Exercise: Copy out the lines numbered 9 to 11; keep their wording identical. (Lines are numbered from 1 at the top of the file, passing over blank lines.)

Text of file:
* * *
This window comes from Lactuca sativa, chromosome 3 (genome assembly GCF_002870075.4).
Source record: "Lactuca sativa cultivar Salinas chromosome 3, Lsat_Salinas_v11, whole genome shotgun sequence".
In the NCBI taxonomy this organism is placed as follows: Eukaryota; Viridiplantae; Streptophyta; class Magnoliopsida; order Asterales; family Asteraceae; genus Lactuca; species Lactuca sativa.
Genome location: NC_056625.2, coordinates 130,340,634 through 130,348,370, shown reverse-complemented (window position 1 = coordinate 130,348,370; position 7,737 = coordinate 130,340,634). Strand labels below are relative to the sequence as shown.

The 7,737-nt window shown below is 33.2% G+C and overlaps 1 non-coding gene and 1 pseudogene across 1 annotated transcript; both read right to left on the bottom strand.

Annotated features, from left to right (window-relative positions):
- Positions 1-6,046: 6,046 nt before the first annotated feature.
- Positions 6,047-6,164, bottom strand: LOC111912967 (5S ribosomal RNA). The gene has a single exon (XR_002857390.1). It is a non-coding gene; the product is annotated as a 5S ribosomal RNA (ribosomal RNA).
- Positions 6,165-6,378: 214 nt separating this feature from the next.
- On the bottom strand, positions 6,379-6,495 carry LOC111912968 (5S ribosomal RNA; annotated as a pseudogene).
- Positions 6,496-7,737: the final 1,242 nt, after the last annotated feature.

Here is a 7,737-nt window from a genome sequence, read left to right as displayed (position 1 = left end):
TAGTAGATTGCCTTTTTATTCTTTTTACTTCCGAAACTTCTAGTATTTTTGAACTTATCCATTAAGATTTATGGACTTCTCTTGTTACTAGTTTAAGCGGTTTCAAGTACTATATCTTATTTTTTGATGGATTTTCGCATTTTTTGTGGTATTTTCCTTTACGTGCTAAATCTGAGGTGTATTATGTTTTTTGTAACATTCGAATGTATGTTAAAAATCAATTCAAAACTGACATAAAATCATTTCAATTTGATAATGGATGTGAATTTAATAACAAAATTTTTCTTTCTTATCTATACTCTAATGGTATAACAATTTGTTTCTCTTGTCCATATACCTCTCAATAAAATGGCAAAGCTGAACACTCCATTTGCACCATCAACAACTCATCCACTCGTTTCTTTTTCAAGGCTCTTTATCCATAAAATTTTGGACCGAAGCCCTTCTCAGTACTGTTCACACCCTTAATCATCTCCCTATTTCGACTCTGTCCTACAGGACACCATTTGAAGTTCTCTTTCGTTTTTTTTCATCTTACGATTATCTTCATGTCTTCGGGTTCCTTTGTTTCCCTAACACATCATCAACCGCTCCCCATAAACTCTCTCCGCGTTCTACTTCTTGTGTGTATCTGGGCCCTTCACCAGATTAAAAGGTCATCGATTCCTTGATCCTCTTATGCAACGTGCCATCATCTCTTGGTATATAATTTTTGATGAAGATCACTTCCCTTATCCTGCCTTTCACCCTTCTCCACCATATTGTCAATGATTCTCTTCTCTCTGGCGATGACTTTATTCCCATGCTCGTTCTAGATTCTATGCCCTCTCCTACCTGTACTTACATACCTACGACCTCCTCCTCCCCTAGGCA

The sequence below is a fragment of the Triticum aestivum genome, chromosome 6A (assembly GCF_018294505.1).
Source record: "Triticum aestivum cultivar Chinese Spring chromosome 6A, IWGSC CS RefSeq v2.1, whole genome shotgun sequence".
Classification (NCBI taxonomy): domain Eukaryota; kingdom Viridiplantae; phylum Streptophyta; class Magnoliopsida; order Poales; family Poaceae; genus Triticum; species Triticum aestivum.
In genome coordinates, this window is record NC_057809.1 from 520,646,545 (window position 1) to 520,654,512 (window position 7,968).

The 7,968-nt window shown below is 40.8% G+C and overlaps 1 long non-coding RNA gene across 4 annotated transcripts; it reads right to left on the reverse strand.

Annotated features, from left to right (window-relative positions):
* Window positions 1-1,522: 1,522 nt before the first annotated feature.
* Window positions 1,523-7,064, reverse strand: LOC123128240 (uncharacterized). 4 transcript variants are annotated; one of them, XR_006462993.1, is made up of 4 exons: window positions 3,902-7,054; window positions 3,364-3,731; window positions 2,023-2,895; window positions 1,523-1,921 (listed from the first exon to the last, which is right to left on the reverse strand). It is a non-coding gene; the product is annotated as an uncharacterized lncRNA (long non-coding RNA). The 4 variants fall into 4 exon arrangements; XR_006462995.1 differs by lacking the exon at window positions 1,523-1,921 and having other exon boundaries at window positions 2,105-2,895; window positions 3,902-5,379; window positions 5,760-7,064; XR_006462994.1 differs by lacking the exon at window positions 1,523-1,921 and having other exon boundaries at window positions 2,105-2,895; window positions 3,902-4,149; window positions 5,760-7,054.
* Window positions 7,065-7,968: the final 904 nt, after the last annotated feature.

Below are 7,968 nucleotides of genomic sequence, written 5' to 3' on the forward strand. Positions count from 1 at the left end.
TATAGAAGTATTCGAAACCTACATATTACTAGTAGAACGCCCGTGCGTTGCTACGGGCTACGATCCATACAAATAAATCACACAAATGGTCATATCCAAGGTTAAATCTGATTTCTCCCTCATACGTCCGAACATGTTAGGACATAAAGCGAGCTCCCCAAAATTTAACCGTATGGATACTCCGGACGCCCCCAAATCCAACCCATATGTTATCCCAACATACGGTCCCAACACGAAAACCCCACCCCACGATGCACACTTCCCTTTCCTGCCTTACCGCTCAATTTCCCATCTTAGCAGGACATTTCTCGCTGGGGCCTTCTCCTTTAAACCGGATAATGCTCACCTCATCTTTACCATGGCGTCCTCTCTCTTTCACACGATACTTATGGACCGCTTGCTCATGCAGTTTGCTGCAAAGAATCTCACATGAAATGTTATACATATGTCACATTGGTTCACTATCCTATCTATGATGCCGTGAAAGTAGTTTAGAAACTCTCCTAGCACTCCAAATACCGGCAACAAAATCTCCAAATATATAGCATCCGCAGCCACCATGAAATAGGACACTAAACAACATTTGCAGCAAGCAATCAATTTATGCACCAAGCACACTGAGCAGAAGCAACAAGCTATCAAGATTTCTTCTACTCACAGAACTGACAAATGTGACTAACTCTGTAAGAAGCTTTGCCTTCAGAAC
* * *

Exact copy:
- Positions 6,165-6,378: 214 nt separating this feature from the next.
- On the bottom strand, positions 6,379-6,495 carry LOC111912968 (5S ribosomal RNA; annotated as a pseudogene).
- Positions 6,496-7,737: the final 1,242 nt, after the last annotated feature.